What does our microbiome have to do with obesity and how can it be affected by our diet?
Recently there has been a lot of focus on microbiome and microbiota, and their effect on health. The term microbiome describes the collective genomes (information encoded in the DNA) of the micro-organisms in our gut. Microbiota, on the other hand, is the community of micro-organisms themselves.
This ‘little’ community consists of trillions of microorganisms that live inside our guts. These microorganisms produce thousands of substances that affect our bodies in many different ways. They can affect our immune system, blood pressure, ageing processes and even our mental wellbeing. They can also influence the absorption of nutrients from our food.
Although we partly inherit our microbiome, diet, medication and anthropometrics play a more important role in the composition of our bacteria community. In general, the more diverse this community is, the better for our health.
Studies show that people with long-term weight gain have a lower diversity of the microbiota in their digestive tract. Additionally, a low intake of dietary fibre can worsen this diversity in this particular group. The imbalance between the ‘good’ and ‘bad’ bacteria may negatively affect gut hormone regulation and proinflammatory mechanisms. That, in turn, may play a role in diet-induced obesity and metabolic complications.
Our dietary choices can influence the composition of our ‘gut community’ and as a result influence our health.
Fibre and microbiome
For example, fibre, which we can find in plant foods, affects gut microbiota and is related to better health. The microbes/bacteria feed on fibre causing its fermentation and producing short-chain fatty acids (SCFAs). These have many health benefits – they can help fighting cancer cells, improve glucose and energy balance, regulate appetite, reduce the risk of type 2 diabetes and diet-induced obesity, and can lower insulin resistance. Some research suggests that chronic diseases, such as type 2 diabetes, may partly be caused by insufficiency in SCFAs production in the gut.
Many restrictive diets can be influencing our gut health. Gluten-free diet seems to be affecting the number of good microbes reducing their amount. Also, the low FODMAP diet, which is commonly recommended for people suffering from irritable bowel syndrome, may lead to significant changes in the microbiota.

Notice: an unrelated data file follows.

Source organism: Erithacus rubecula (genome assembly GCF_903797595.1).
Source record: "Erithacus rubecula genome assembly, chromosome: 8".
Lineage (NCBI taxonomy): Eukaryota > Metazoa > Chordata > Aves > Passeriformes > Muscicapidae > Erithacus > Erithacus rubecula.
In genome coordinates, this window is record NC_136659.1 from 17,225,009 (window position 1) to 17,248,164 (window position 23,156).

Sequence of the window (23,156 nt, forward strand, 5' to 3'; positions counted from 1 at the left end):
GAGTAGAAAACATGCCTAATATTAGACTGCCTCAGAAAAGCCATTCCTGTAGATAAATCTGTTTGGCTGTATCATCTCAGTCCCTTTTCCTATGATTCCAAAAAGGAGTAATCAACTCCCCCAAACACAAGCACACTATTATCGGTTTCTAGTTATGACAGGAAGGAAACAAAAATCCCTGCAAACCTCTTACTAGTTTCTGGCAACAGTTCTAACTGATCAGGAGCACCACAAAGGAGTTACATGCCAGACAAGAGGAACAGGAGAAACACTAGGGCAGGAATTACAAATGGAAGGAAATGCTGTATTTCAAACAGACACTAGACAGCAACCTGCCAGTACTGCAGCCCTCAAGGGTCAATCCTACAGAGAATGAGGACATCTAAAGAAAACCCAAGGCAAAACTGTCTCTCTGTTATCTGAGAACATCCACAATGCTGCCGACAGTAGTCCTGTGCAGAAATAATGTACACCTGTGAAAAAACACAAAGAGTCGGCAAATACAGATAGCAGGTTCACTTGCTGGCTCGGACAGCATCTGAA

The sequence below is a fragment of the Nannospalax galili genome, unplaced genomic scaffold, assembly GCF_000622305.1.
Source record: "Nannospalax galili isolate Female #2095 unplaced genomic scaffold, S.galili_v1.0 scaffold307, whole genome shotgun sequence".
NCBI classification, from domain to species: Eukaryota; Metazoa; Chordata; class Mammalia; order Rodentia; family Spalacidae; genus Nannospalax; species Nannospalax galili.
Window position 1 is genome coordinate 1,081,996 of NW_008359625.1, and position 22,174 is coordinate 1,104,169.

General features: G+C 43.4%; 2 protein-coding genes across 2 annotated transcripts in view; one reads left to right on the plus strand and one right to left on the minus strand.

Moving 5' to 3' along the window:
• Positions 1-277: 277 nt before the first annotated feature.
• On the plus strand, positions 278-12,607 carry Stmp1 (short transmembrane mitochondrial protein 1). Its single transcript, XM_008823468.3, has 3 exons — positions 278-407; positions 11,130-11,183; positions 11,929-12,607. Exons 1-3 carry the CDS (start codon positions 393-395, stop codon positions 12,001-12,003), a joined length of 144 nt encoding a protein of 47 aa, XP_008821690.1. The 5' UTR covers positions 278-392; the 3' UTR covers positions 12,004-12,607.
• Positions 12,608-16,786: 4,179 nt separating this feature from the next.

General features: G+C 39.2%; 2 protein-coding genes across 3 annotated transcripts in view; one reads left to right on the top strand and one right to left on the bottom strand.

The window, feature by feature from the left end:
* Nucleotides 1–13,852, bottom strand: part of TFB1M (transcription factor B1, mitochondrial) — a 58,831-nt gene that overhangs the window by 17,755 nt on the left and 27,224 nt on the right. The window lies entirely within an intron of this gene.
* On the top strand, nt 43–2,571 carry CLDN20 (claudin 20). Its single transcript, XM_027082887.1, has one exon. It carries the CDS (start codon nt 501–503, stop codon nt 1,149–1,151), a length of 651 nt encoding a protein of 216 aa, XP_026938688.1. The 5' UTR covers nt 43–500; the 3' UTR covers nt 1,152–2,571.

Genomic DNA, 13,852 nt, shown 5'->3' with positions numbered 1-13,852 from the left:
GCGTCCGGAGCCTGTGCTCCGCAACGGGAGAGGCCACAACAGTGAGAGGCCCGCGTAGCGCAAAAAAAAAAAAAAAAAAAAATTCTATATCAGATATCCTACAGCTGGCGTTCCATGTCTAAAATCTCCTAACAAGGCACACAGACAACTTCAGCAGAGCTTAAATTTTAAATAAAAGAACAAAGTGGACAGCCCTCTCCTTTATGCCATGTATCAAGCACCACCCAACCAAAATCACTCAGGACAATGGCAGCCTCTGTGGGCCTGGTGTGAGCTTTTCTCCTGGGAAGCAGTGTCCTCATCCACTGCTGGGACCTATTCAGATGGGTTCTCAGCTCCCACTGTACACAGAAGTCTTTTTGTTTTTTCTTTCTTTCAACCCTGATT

Some believe that the Mediterranean diet is helpful in supporting our gut ecosystem. Products like bread, legumes, fish, and nuts, red wine, vegetables, fruits, cereals, can lower levels of harmful bacteria, increase levels of anti-inflammatory bacteria and decrease inflammatory markers.
Also plant-based diets are associated with high levels of short-chain fatty acids, in oppose to diets high in red meat, fast foods, and refined sugars. A low-fat vegan diet can positively affect gut microbiota and alter body composition and insulin sensitivity, and lead to weight loss. Some studies suggest that we can lose twice as much weight on a vegan diet as on a non-vegan diet with the same calorie intake.
As we can see, diet can greatly affect our gut. Changes to the microbiota can occur within days of implementing dietary changes, however, healthy microbiota should resist such temporary changes.
Improving microbiome – interventions
Seeing the effect that the microbiome has on our health, researchers have tried to study interventions that might be a base for future treatments of different conditions, including obesity. One of the examples is targeting the gut microbiome with probiotics or dietary fibre. This could be beneficial to our health and could potentially reduce obesity.
Another approach is faecal microbiota transplantation, which has been investigated and was shown to have some positive effects. Studies on mice showed that germ-free mice that received faecal microbes from obese humans gained more weight than mice that received microbes from healthy weight humans.
Studying the microbiome, microbiota and health, and their mutual relationships has provided some very interesting results. These studies could support current treatments, although more research is necessary for this field.
What we can do in the meantime is to make sure we eat a healthy diet full of fibre to promote the growth of good bacteria in our gut.
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